Armstrong agrees to interview with Oprah

LOS ANGELES — Lance Armstrong has agreed to a tell-all interview with Oprah Winfrey where he will address allegations that he used performance-enhancing drugs during his cycling career.

According to a release posted on Oprah’s website on Tuesday, it’s the first interview with Armstrong since his athletic career crumbled under the weight of a massive report by USADA detailing allegations of drug use by the famous cyclist and teammates on his U.S. Postal Service teams.

It’s unclear if the interview at Armstrong’s home in Austin, Texas, has already been taped. Nicole Nichols, a spokeswoman for Oprah Winfrey Network &Harpo Studios, declined comment.

The show will air at 9 p.m. EST on Jan. 17 on OWN and Oprah.com.

Armstrong has strongly denied the doping charges that led to him being stripped of his seven Tour de France titles, but The New York Times reported Friday he has told associates he is considering admitting the use of PEDS.

The newspaper report cited anonymous sources, and Armstrong attorney Tim Herman told The Associated Press that night that he had no knowledge of Armstrong considering a confession.

Earlier Tuesday, “60 Minutes Sports” reported the head of the U.S. Anti-Doping Agency told the show a representative for Armstrong offered the agency a “donation” in excess of $150,000 several years before an investigation by the organization led to the loss of Armstrong’s Tour de France titles.

In an interview for the premiere airing on Showtime on Wednesday night, USADA CEO Travis Tygart said he was “stunned” when he received the offer in 2004.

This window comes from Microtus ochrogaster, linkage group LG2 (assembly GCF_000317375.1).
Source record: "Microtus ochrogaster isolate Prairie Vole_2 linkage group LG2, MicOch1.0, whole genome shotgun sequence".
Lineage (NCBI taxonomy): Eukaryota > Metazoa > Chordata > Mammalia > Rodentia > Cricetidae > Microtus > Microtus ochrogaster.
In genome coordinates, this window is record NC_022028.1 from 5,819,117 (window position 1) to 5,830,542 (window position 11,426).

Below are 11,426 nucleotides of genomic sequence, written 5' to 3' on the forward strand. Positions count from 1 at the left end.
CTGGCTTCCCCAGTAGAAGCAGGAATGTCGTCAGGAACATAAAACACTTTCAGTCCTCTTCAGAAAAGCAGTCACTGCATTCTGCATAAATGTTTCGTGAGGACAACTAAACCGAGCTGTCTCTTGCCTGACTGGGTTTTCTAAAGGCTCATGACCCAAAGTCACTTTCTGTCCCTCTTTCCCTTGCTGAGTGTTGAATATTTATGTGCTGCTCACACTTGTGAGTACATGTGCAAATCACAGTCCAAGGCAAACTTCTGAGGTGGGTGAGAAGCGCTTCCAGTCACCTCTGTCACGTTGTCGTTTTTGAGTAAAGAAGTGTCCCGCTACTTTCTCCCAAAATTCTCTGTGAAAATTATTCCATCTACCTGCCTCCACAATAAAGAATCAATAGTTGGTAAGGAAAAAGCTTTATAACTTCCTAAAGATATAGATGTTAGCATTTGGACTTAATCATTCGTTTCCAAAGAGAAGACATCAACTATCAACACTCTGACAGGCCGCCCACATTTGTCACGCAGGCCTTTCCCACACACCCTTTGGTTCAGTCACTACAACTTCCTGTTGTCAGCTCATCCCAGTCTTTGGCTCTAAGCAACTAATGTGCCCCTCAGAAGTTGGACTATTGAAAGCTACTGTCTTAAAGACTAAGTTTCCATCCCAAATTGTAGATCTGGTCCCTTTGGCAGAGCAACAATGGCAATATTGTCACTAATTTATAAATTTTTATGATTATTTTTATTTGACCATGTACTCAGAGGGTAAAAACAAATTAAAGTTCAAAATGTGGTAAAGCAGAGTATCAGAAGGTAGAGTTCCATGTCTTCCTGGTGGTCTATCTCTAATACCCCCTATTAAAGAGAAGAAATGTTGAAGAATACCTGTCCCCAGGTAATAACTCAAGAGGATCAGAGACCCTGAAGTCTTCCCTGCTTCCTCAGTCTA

“It was a clear conflict of interest for USADA,” Tygart said. “We had no hesitation in rejecting that offer.”

Herman denied such an offer was made.

“No truth to that story,” Herman wrote Tuesday in an email to the AP. “First Lance heard of it was today. He never made any such contribution or suggestion.”

Tygart was traveling and did not respond to requests from the AP for comment. USADA spokeswoman Annie Skinner said Tygart’s comments from the interview were accurate. In it, he reiterates what he told the AP last fall: That he was surprised when federal investigators abruptly shut down their two-year probe into Armstrong and his business dealings, then refused to share any of the evidence they had gathered.

“You’ll have to ask the feds why they shut down,” Tygart told the AP. “They enforce federal criminal laws. We enforce sports anti-doping violations. They’re totally separate. We’ve done our job.”

More in Sports

Huskies razor-thin at CB heading into UCLA matchup

UW may look to true freshmen with junior Jordan Miller and redshirt freshman Byron Murphy hurt.

Yankees beat Astros 5-0 for 3-2 lead in ALCS

Masahiro Tanaka pitches 7 strong innings as New York moves to within one win of the World Series.

Snow goose prospects outstanding again

The increasing number of snows in the area leads to an increase in the daily bag limit and more.

Wayne Kruse’s Pick of the Week: Crabbing ‘out front’

By Wayne Kruse For The Herald The just-past summer recreational crab season… Continue reading

Seattle man recovers bat taken from Ken Griffey Jr. statue

He said he watched the man bending the bat back and forth until it snapped off.

Olympic gymnast alleges sexual abuse by team doctor

McKayla Maroney said the molestation began when she was 13 and lasted throughout her career.

Poll: Help us plan this week’s high school football coverage

Which of the following Friday games would you like to see video… Continue reading

Stanwood sweeps Arlington in clash of Wesco 3A unbeatens

Devon Martinka led the Spartans to victory, registering 17 kills.

UW men’s basketball team learning new way under Hopkins

The Huskies will use a 2-3 zone as its base defense this season.

Most Read